Saturday, 22 September 2012

With You and Without You by Ann M. Martin

Bargain book review

As part of our booklist for this year, Jon and I had to pick a random book from the bargain bin of any bookstore. The book I found was from a charity store that sells second hand goods. My book is With You and Without You by Ann M. Marin which I got for $2. Ann Martin is one of my favourite authors. She’s mostly known for writing The Babysitters Club series, a book series that was very popular in the 80s and 90s.

The book is for children and it may be a bit comforting for a child suffering from grief. With You and Without You is about 12 year old Liza O’Hara. Liza finds out that her father is dying of heart disease and later her family have to deal with his death. The story starts off with the family spending their last Christmas together with their dad and how the family cope during the months leading up to the next Christmas.

Liza experiences a lot of changes after her father’s death. Her family can no longer afford to live in their grand house, a home which has been in their family for 200 years. Liza’s eldest brother has to get a job to help pay the bills, they move to a smaller house and her little sister gets depression.

Liza doesn’t want to celebrate Christmas or have any fun because she thinks it’s not fair on her dad to be happy because he’s dead. She hates people telling her what her dad would have wanted and she gets sad at unexpected moments when something reminds her of her dad.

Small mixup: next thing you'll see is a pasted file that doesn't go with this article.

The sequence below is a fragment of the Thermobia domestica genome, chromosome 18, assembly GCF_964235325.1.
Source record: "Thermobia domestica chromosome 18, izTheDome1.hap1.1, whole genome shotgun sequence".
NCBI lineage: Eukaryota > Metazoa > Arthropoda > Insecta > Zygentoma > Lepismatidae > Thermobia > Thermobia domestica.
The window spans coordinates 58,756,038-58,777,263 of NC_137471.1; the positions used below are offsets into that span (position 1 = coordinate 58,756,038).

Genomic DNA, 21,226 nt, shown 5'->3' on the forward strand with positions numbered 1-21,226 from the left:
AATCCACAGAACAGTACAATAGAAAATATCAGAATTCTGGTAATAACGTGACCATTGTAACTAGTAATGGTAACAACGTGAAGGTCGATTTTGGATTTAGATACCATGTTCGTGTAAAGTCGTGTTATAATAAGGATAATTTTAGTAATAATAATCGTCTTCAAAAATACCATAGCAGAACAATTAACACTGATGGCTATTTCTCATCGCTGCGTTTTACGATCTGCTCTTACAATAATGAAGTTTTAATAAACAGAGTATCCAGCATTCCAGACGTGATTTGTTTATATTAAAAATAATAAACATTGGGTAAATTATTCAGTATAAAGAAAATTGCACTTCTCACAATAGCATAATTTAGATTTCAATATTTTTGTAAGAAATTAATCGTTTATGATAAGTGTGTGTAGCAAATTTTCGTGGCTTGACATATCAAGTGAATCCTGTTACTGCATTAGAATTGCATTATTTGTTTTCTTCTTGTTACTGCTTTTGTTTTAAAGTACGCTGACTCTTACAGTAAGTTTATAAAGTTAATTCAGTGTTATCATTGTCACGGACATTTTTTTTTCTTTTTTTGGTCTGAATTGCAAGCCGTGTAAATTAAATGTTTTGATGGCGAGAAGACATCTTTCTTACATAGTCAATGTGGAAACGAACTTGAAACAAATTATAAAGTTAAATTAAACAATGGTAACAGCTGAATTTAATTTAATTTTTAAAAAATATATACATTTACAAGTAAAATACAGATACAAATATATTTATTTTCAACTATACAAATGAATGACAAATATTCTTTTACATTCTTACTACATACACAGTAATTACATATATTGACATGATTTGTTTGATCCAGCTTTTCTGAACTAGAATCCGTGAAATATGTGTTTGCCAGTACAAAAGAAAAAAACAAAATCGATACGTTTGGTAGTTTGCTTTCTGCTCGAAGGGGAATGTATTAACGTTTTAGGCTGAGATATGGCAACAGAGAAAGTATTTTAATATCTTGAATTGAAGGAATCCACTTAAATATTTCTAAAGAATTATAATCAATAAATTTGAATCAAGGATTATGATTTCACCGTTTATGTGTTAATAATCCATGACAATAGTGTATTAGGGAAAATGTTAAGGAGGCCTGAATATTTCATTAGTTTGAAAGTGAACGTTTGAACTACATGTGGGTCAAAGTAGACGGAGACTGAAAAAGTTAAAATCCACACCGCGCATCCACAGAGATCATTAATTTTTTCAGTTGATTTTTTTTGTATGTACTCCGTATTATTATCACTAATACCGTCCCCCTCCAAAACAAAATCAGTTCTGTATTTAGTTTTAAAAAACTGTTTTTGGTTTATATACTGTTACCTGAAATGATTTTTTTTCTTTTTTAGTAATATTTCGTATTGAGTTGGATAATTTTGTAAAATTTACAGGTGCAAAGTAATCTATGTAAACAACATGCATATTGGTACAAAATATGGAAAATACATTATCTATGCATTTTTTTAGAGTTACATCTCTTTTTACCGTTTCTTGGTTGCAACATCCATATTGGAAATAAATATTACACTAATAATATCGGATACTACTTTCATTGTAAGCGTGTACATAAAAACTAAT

The story was set in the 8os and written in the 80s so I couldn’t help thinking about the advances in medicine, speculating whether a person has more of a chance of survival today. I also reflected how young people today have mobile phones, laptops and internet. Whereas Liza has to rush home to call her friends or wait until she sees her friends at school.

I liked Liza O’Hara. She’s a likeable girl, she’s kind, shy, independent and brave. Personally, I like my heroines to be more assertive, like Hermione or Anne of Green Gables but Liza is strong in her own way.  I rate the book as okay, it wasn’t particularly interesting.

As I have finished this book, I can add $5 to my MS Readathon fund! Woohoo!



  1. Carlyn, did the story end up sad? Did they end up celebrating Christmas and coming together as a family? In a way, I'm glad Liza may not have been assertive like Ann of Green Gables or Hermione. I mean that in the sense that different people have different personalities, and we all have to find our strengths in the ways that fit us best. Seeing that in literature can show young girls that there isn't one RIGHT way to do it, because not every young girl can relate to a Hermione type. I realize too that you were pointing out the characteristics you admire in female literary figures, so that's not a criticism on what you said, just my personal thoughts about different literary roll models. =)

    1. I didn't find the story too sad.The story is not bleak at all, the family all manage to persevere throughout the year. There are moments when they all get stressed out but they pull themselves together.
      Liza was quite sad, I think she was more confused about her feelings. She just didn't know what to do with herself after her dad died.

  2. I forgot. >.< YAY MS Readathon Fund! *highfives Carlyn*


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